Great River


With that, Alvarado retired to his tent, and sent for Bigotes and Cacique. When they appeared, he had them clapped into chains for denying him what he asked for, and ordered the Turk to be kept in arrest as a witness. Trouble followed. The people of Pecos hearing what had happened to their chiefs came to Alvarado’s camp crying bad faith, and discharging arrows. Presently the Turk escaped. A parley followed. Alvarado agreed to release the captive Cacique if he and his men would bring back the Turk. When they did so, Alvarado put them back in chains again, and again there was an outcry from the Indians. And then the land of Pecos was threatened by enemy Indians from another province. Alvarado and his men helped the Indian war party to go and defeat the enemy. The captive chiefs were released for the campaign, but in the course of it, the Turk once again escaped, taking Isopete with him. Once again Bigotes and Cacique were sent to recapture the slaves, and returning without them, were still again put in chains.

“I will keep you so until the Turk is delivered to me,” declared Alvarado, whereupon the fugitives were brought back by other Indians. The battle campaign was abandoned as suddenly as it had been started, and Alvarado, bringing his four prisoners in iron collars and chains, marched westward to report to the General at Granada. But coming to the River of Our Lady he found Cárdenas and the others already at Alcanfor, and heard that the General himself with a large advance guard was on his way to the river. Alvarado halted there to wait for him with the enlivening news of the golden bracelet and all that it must mean.

Facing Battle

At Granada, to the west, by late November, the main body of the army had arrived from the south under command of Captain Tristan de Arellano. The General received them warmly, and gave orders that they should rest for twenty days and then follow him east to the river, for he was leaving with thirty men to establish his winter headquarters at Alcanfor. He took a different trail from that of Alvarado and Cardenas, striking to the southeast, meeting cold weather and for three days finding no water. Just before coming to the river he passed through a province of eight pueblos called Tutahaco, where the people were peaceable. Hearing of further towns down the river, the General sent Captain Francisco de Ovando, perhaps his most popular officer, to explore them and rejoin him at Alcanfor in the Tiguex province. Then turning upstream the General made his way in the winter valley, with all its dry golden, earthen pink and river-brown colors, to the town commandeered by his advance guard, where he arrived in the afternoon of an early December day, pleased to see the garrison established under Cardenas, and especially pleased to find Alvarado already returned from the cattle plains. The very first evening, the General sent for Alvarado to tell his story. Alvarado, who brought the Turk with him, made his report. The General then turned to the Turk. What, then, was this country like to the east of the cattle?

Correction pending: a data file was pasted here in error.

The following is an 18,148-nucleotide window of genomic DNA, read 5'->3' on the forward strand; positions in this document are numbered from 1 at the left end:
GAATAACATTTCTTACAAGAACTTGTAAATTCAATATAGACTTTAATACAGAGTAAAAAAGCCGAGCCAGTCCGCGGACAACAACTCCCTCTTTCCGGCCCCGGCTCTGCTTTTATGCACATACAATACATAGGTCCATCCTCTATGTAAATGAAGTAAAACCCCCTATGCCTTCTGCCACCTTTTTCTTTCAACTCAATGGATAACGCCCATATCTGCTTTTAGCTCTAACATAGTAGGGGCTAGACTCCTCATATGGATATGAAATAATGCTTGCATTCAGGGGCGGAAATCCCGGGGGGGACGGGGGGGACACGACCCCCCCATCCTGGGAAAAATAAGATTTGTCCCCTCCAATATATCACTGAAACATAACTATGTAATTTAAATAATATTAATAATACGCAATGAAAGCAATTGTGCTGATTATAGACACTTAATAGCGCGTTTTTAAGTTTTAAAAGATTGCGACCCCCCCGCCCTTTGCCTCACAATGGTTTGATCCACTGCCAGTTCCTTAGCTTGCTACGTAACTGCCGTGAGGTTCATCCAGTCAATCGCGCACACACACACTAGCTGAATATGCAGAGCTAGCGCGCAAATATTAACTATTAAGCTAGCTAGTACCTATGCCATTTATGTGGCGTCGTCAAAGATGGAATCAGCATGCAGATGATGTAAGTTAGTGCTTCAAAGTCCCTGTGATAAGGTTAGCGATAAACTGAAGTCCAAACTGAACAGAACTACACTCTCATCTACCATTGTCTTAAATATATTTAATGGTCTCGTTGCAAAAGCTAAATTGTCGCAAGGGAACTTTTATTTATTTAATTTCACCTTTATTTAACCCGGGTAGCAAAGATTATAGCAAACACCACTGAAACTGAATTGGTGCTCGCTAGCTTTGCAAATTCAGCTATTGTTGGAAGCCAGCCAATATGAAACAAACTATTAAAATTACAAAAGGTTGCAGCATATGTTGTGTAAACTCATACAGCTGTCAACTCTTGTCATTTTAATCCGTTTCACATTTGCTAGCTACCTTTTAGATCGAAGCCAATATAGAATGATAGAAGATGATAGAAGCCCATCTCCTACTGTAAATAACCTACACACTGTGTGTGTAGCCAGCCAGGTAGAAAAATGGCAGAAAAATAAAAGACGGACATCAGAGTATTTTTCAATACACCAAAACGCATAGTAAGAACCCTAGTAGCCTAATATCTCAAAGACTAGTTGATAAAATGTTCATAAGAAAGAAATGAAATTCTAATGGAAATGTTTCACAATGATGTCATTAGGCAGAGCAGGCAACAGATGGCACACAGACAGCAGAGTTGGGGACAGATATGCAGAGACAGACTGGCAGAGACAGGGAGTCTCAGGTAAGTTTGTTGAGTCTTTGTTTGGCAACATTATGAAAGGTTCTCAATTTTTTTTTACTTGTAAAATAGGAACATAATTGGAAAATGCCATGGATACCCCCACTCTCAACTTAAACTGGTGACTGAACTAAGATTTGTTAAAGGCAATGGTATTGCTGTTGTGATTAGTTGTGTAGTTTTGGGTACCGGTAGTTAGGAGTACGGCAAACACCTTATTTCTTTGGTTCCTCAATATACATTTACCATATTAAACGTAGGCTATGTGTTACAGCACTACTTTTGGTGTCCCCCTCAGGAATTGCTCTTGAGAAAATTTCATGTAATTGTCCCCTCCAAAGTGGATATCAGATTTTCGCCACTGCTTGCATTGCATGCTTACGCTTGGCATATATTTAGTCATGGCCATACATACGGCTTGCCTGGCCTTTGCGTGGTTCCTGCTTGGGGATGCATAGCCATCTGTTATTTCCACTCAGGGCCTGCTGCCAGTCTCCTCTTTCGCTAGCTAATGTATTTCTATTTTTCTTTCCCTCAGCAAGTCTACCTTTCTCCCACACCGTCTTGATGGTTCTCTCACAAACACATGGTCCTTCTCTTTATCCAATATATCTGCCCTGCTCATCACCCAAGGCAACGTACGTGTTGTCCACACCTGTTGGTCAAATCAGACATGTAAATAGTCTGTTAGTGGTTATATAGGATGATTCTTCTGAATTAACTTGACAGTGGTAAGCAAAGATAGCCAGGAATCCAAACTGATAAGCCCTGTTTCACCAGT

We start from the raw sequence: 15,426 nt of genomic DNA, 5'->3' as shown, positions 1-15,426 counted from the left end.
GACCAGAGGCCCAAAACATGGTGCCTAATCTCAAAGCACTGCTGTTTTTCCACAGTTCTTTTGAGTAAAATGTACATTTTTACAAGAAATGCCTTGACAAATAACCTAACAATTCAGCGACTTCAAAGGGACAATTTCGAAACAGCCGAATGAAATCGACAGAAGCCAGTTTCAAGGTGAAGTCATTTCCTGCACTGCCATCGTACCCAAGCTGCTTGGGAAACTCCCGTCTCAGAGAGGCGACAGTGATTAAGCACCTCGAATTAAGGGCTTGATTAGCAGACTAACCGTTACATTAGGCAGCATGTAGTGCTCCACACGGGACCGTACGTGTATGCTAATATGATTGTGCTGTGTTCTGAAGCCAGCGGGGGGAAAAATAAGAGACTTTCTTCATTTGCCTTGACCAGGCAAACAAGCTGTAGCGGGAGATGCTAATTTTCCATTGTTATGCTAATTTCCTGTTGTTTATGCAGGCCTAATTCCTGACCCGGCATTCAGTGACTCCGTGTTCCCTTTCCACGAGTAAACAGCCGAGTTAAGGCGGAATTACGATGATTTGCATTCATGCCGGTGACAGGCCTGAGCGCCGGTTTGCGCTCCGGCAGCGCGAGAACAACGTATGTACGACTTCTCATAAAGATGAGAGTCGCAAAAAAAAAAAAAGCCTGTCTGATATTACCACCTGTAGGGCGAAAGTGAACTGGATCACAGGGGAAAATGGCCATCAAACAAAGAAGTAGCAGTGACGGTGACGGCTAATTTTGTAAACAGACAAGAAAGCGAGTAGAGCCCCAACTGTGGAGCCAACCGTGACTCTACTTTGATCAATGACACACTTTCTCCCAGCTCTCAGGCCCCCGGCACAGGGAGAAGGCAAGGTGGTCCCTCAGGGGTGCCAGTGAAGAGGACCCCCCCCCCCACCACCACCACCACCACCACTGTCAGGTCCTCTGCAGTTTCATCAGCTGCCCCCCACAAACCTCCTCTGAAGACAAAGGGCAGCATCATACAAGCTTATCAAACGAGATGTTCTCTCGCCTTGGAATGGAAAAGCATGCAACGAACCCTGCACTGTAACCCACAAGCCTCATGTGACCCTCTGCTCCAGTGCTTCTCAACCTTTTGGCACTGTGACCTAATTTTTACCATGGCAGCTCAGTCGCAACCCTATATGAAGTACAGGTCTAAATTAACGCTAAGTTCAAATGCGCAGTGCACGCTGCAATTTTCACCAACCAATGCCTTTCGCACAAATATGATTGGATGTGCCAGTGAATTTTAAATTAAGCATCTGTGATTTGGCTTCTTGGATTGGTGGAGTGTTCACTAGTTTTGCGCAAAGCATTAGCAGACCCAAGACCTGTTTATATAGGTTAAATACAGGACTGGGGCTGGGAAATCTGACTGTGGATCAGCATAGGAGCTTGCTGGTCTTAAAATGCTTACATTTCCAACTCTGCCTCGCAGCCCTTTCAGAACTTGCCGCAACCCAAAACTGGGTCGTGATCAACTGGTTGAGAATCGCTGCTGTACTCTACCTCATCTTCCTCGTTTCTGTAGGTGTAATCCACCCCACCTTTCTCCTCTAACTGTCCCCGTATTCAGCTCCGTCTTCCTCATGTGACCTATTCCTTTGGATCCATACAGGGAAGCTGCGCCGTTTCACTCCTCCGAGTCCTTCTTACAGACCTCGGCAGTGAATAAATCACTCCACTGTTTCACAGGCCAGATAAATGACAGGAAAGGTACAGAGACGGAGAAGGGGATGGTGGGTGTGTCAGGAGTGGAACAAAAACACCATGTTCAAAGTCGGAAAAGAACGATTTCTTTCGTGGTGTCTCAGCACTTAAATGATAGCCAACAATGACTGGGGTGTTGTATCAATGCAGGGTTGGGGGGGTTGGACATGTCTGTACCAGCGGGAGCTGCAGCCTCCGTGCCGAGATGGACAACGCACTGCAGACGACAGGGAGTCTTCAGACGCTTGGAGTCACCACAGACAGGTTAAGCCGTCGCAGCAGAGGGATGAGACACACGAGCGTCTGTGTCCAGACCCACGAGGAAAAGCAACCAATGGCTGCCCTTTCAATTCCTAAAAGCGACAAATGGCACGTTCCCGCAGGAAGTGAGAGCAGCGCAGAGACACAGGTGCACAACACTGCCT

Oh, there was a vast river, two leagues across, where the fish were as big as the Spanish horses. On it floated great numbers of long canoes, carrying sails, with more than twenty oarsmen on each side. At their prow were large golden eagles. Under canopies at the stern the lords of the country took their ease. The ruler of that kingdom slept in the afternoons under a large tree in whose branches were hung countless little golden bells which beguiled him as they rang in the breeze.

The Turk spoke earnestly and openly. It was impossible not to believe him.

Was he sure of what he meant by gold?

Acochis , he replied. That was gold.

The General showed him some ornaments made of tin. Was this gold?

The Turk leaned over and smelled of the tin, and said that of course it was not gold, he knew gold and silver very well, and in fact, did not, as it happened, himself, care for any other metals.

Then there was silver, too?

Yes, all the ordinary table service was of silver, and larger pieces, like pitchers, bowls and platters, were of gold.

(Hardly thirty years before, the Emperor Montezuma had sent Cortes, at the seacoast, an image of the sun as large as a carriage wheel, and all of solid gold… .)

The General was enthralled.

What of the golden bracelet, then?

The Turk repeated that it had been wrested from him by Bigotes, and hidden at Pecos.

How could it be obtained?

Why, if they would let him go there alone, without Bigotes, the Turk would find it and bring it straight back to prove all he had been saying.

The General excused him, and he was led away. Alvarado advised strongly against releasing the Turk. He had long tried to escape from his enslavement; now could he be trusted to do as he promised? Bigotes, with the other captives, was at Alcanfor and could be questioned. With the advice of Fray Juan de Padilla, the General ordered him and Alvarado together to question Bigotes further. Much depended upon what they could learn from the young chief.